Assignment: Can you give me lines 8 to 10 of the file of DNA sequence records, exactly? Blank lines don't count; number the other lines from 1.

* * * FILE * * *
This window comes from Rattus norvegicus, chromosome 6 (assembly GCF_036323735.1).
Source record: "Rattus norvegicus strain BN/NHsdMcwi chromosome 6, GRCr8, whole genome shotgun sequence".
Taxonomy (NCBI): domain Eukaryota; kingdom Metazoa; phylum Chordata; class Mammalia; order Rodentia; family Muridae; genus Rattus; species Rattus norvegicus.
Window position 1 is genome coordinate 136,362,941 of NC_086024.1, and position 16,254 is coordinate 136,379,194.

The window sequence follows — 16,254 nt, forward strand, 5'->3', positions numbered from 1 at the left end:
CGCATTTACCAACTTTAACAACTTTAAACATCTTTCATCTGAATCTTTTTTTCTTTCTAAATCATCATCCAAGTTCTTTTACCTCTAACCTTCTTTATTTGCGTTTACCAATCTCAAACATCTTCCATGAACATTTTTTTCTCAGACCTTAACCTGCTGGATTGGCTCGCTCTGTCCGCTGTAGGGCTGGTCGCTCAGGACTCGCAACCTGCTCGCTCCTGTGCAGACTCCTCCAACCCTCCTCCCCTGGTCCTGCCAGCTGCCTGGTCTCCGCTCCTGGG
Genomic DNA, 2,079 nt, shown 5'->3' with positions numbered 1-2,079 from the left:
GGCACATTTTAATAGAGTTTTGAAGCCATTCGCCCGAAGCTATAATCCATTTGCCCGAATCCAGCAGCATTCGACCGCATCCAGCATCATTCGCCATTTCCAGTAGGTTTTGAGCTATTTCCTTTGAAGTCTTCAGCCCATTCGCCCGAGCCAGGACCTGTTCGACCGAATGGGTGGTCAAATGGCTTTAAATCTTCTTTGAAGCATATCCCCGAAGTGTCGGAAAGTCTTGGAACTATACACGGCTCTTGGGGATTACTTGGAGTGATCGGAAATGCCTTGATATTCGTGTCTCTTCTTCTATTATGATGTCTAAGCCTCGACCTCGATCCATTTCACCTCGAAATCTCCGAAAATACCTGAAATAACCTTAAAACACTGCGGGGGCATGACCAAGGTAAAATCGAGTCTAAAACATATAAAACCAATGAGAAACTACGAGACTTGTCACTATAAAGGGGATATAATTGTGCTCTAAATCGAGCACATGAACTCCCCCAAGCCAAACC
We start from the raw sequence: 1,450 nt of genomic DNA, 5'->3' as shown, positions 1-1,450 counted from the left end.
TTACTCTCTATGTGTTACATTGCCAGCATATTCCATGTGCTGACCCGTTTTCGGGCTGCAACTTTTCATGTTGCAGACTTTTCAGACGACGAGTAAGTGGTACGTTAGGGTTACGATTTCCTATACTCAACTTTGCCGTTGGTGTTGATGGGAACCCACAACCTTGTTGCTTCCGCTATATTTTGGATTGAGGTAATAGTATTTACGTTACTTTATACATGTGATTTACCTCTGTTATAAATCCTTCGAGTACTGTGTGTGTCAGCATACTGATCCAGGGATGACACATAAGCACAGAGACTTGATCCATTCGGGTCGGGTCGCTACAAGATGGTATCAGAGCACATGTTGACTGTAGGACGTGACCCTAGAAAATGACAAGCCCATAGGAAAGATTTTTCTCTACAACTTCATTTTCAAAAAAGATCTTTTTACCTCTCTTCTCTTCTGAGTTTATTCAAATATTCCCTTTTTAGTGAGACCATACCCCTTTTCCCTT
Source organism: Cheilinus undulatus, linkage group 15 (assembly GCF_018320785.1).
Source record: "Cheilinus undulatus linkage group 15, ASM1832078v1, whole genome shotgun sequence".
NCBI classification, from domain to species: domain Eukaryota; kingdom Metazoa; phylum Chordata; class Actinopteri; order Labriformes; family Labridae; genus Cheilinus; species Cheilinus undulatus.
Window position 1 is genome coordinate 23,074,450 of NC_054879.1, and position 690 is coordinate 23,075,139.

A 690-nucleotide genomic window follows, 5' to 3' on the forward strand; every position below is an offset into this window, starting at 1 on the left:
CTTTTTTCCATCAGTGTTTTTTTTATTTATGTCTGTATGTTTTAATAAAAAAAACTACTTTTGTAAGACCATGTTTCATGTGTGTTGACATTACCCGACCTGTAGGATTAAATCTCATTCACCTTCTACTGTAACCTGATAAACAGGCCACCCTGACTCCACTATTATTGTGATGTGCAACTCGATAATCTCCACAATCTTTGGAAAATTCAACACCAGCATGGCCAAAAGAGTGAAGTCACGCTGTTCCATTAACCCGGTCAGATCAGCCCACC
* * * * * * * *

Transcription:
GGCACATTTTAATAGAGTTTTGAAGCCATTCGCCCGAAGCTATAATCCATTTGCCCGAATCCAGCAGCATTCGACCGCATCCAGCATCATTCGCCATTTCCAGTAGGTTTTGAGCTATTTCCTTTGAAGTCTTCAGCCCATTCGCCCGAGCCAGGACCTGTTCGACCGAATGGGTGGTCAAATGGCTTTAAATCTTCTTTGAAGCATATCCCCGAAGTGTCGGAAAGTCTTGGAACTATACACGGCTCTTGGGGATTACTTGGAGTGATCGGAAATGCCTTGATATTCGTGTCTCTTCTTCTATTATGATGTCTAAGCCTCGACCTCGATCCATTTCACCTCGAAATCTCCGAAAATACCTGAAATAACCTTAAAACACTGCGGGGGCATGACCAAGGTAAAATCGAGTCTAAAACATATAAAACCAATGAGAAACTACGAGACTTGTCACTATAAAGGGGATATAATTGTGCTCTAAATCGAGCACATGAACTCCCCCAAGCCAAACC
We start from the raw sequence: 1,450 nt of genomic DNA, 5'->3' as shown, positions 1-1,450 counted from the left end.
TTACTCTCTATGTGTTACATTGCCAGCATATTCCATGTGCTGACCCGTTTTCGGGCTGCAACTTTTCATGTTGCAGACTTTTCAGACGACGAGTAAGTGGTACGTTAGGGTTACGATTTCCTATACTCAACTTTGCCGTTGGTGTTGATGGGAACCCACAACCTTGTTGCTTCCGCTATATTTTGGATTGAGGTAATAGTATTTACGTTACTTTATACATGTGATTTACCTCTGTTATAAATCCTTCGAGTACTGTGTGTGTCAGCATACTGATCCAGGGATGACACATAAGCACAGAGACTTGATCCATTCGGGTCGGGTCGCTACAAGATGGTATCAGAGCACATGTTGACTGTAGGACGTGACCCTAGAAAATGACAAGCCCATAGGAAAGATTTTTCTCTACAACTTCATTTTCAAAAAAGATCTTTTTACCTCTCTTCTCTTCTGAGTTTATTCAAATATTCCCTTTTTAGTGAGACCATACCCCTTTTCCCTT